It’s jobs week. On Wednesday the market will digest ADP’s private sector estimate (April 2). The ADP report will then be followed by the most influential indicator of them all on Friday – the BLS’ Employment Situation Report. News stories this Friday and this weekend will, no doubt, surround employment growth, average wages, hours worked, the headline unemployment rate, and the details behind the broadly reported figures.
Overall, analysts expect the jobs number to come in close to +200K.
Labor market: Growth in job numbers
A +200K jobs number would mean a healthy acceleration of the job market growth from +175K in February, 129K in January, and 84K in December.
As some background on where the economy is in terms of recovery, here’s what some have called the “scariest chart ever.”
The figure shows the percentage change in employment from peak of a given employment cycle to the next peak.
The year represents the year in which the peak happened. The horizontal axis represents the number of months from initial labor market peak to the next peak.
As is likely no surprise, 2008 is the worst recession of the 10 shown, declining almost 6% from peak.
In addition to the terrible drop in employment, the recovery has been incredibly slow. As of February 2014, employment overall is still below its January 2008 peak of 138.365 million. The employment figure today is, interestingly, 666K below its previous peak (not sure if there will be any sign of the best in the Employment Situation Report this month).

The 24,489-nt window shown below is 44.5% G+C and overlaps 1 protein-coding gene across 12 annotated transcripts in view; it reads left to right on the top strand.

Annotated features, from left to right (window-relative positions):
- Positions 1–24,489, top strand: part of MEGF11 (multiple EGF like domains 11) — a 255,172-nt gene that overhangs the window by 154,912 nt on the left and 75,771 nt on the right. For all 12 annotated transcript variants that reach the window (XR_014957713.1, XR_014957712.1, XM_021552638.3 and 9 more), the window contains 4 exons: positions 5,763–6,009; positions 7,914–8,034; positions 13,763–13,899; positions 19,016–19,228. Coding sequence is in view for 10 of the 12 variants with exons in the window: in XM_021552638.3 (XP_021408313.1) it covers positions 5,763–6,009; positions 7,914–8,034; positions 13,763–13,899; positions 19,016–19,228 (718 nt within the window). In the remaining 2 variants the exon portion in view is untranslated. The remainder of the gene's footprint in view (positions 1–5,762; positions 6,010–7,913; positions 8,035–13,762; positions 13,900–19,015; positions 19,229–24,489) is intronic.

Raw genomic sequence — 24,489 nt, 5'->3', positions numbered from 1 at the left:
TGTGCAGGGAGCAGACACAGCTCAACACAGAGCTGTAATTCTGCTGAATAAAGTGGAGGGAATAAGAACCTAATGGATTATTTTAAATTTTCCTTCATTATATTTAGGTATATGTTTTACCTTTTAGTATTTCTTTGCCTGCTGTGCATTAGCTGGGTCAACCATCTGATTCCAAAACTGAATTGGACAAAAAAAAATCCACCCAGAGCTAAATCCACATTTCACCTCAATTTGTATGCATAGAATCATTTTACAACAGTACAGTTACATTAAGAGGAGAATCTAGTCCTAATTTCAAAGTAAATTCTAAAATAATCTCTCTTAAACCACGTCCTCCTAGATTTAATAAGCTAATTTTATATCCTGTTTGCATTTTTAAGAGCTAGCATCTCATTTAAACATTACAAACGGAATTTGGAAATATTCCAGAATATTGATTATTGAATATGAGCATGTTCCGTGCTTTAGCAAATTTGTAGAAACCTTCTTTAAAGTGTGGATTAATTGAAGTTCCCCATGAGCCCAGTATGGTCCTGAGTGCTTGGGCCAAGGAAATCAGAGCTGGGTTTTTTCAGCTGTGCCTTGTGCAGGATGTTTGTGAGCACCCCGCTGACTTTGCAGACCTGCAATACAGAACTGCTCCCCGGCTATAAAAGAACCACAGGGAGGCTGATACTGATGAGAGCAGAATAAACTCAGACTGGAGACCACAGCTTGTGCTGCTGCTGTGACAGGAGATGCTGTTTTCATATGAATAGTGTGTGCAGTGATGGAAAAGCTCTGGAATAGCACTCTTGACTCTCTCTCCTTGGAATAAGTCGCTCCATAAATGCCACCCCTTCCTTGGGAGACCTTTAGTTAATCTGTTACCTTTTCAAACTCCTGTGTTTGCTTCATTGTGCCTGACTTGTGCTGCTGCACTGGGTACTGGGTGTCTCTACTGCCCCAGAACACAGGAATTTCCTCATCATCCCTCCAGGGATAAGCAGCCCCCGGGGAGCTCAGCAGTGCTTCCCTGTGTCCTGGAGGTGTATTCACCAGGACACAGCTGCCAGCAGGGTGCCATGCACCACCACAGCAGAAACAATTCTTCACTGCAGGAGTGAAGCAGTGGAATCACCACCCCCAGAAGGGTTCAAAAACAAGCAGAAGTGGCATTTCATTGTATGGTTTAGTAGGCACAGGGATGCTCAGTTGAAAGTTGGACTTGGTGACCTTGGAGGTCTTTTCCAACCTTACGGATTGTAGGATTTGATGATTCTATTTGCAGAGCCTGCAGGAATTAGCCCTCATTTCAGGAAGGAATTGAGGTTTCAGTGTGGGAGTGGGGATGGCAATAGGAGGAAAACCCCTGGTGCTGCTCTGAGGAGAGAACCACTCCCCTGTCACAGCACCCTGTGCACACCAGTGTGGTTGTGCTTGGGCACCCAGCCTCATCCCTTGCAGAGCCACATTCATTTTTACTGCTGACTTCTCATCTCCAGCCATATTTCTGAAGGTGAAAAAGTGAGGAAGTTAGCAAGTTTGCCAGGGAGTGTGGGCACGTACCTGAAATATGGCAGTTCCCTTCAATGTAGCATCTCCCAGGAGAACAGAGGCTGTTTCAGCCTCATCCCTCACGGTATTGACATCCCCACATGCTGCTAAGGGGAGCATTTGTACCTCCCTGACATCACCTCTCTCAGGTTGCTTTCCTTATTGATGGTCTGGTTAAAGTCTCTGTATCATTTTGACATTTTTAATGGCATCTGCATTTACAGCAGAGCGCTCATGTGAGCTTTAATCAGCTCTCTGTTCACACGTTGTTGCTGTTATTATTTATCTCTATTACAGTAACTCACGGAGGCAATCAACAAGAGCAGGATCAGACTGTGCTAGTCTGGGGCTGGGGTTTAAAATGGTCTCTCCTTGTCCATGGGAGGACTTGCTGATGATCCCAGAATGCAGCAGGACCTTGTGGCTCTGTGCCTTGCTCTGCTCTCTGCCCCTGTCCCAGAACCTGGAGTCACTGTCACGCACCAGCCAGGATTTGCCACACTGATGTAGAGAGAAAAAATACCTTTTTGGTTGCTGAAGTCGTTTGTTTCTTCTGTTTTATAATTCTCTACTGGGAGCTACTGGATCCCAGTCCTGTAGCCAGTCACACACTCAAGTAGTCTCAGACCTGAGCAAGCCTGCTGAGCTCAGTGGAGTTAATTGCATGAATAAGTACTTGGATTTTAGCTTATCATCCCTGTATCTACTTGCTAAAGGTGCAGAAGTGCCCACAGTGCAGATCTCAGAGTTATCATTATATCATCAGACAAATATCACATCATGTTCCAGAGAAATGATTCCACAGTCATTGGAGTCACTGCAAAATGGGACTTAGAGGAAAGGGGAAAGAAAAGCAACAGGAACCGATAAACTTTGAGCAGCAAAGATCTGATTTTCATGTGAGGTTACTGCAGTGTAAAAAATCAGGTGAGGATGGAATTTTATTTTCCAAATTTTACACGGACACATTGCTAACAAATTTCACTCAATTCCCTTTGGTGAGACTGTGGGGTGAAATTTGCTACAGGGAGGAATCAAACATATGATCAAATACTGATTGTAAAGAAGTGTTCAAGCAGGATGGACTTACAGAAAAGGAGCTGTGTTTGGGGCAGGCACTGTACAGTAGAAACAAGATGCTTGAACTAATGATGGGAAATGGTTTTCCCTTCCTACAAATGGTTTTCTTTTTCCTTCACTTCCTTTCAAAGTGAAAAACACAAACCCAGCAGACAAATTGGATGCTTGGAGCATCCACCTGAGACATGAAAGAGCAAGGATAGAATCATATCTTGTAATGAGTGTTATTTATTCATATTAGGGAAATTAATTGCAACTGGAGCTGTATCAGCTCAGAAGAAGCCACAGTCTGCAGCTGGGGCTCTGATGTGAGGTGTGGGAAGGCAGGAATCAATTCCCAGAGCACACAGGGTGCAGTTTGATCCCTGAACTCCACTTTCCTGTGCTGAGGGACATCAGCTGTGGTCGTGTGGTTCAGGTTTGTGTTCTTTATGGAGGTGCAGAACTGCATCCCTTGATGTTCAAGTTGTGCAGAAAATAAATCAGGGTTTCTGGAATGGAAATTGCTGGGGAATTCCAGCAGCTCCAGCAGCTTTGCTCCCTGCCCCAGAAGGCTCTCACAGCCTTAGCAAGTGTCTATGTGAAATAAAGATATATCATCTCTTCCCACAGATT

The pertinent question of interest in regards to employment now is this – is there enough momentum to carry employment growth for a long time? If the labor market is to catch up to where it should be, this recovery would have to be the longest recovery on record.
Interestingly, a record-long employment growth period is what the market expects.
The exceptional as the baseline scenario?
In any event, the final figure that follows presents the same information as previously shown, with a row for each peak year.
The current recovery is now at 73 months (gray vertical line). At 73 months, the current recovery is less than a year away from the 83 and 84 months the 1974 and 2001 recoveries lasted.
In contrast, the 1981 and 1990 peaks were followed by 107 and 128 months of recovery (again, peak to peak).
In 1981, employment growth relative to peak at the 73rd month was 12%. The same 73rd month figure was 9% in 1990.
By contrast, it’s -0.4% today.
Even if the labor market lasts as long as the 1981 or 1990 peak to peak recoveries, it will never get close to the growth experienced back then.
In order to get to the 20%/21% of 1981/1990, the labor market would have to continue to grow another 10 years. Consistently.
A tall order for a labor market bent on becoming more like Europe than that of an entrepreneurial society.